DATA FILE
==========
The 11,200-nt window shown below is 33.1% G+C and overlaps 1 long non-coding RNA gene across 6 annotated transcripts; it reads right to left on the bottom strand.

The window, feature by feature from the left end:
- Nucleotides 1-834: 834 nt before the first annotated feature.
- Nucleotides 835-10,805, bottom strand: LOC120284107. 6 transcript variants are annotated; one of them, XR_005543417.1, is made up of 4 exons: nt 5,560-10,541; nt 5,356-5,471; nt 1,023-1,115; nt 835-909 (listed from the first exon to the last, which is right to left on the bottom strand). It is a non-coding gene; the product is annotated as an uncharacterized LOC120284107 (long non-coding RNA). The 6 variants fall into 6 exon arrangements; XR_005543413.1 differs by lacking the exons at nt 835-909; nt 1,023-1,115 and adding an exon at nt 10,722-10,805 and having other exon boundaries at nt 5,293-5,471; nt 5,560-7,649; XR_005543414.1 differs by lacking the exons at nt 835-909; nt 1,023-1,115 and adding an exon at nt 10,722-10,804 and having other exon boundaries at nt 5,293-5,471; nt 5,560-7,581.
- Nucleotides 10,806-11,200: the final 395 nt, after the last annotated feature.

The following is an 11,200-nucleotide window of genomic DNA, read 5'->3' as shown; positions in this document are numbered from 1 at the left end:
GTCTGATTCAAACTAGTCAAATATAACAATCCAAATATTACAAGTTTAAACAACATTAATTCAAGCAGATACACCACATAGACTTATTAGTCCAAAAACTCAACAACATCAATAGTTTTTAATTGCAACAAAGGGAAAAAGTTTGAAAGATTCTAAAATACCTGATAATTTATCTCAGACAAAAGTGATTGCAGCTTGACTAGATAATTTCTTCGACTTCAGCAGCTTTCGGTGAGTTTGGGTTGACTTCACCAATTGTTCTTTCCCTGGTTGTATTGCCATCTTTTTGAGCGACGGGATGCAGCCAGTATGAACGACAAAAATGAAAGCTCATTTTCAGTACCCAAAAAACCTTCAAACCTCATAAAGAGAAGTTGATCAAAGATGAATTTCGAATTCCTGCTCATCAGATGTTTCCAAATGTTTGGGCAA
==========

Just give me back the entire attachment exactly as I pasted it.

The 11,200-nt window shown below is 33.1% G+C and overlaps 1 long non-coding RNA gene across 6 annotated transcripts; it reads right to left on the bottom strand.

The window, feature by feature from the left end:
- Nucleotides 1-834: 834 nt before the first annotated feature.
- Nucleotides 835-10,805, bottom strand: LOC120284107. 6 transcript variants are annotated; one of them, XR_005543417.1, is made up of 4 exons: nt 5,560-10,541; nt 5,356-5,471; nt 1,023-1,115; nt 835-909 (listed from the first exon to the last, which is right to left on the bottom strand). It is a non-coding gene; the product is annotated as an uncharacterized LOC120284107 (long non-coding RNA). The 6 variants fall into 6 exon arrangements; XR_005543413.1 differs by lacking the exons at nt 835-909; nt 1,023-1,115 and adding an exon at nt 10,722-10,805 and having other exon boundaries at nt 5,293-5,471; nt 5,560-7,649; XR_005543414.1 differs by lacking the exons at nt 835-909; nt 1,023-1,115 and adding an exon at nt 10,722-10,804 and having other exon boundaries at nt 5,293-5,471; nt 5,560-7,581.
- Nucleotides 10,806-11,200: the final 395 nt, after the last annotated feature.

The following is an 11,200-nucleotide window of genomic DNA, read 5'->3' as shown; positions in this document are numbered from 1 at the left end:
GTCTGATTCAAACTAGTCAAATATAACAATCCAAATATTACAAGTTTAAACAACATTAATTCAAGCAGATACACCACATAGACTTATTAGTCCAAAAACTCAACAACATCAATAGTTTTTAATTGCAACAAAGGGAAAAAGTTTGAAAGATTCTAAAATACCTGATAATTTATCTCAGACAAAAGTGATTGCAGCTTGACTAGATAATTTCTTCGACTTCAGCAGCTTTCGGTGAGTTTGGGTTGACTTCACCAATTGTTCTTTCCCTGGTTGTATTGCCATCTTTTTGAGCGACGGGATGCAGCCAGTATGAACGACAAAAATGAAAGCTCATTTTCAGTACCCAAAAAACCTTCAAACCTCATAAAGAGAAGTTGATCAAAGATGAATTTCGAATTCCTGCTCATCAGATGTTTCCAAATGTTTGGGCAA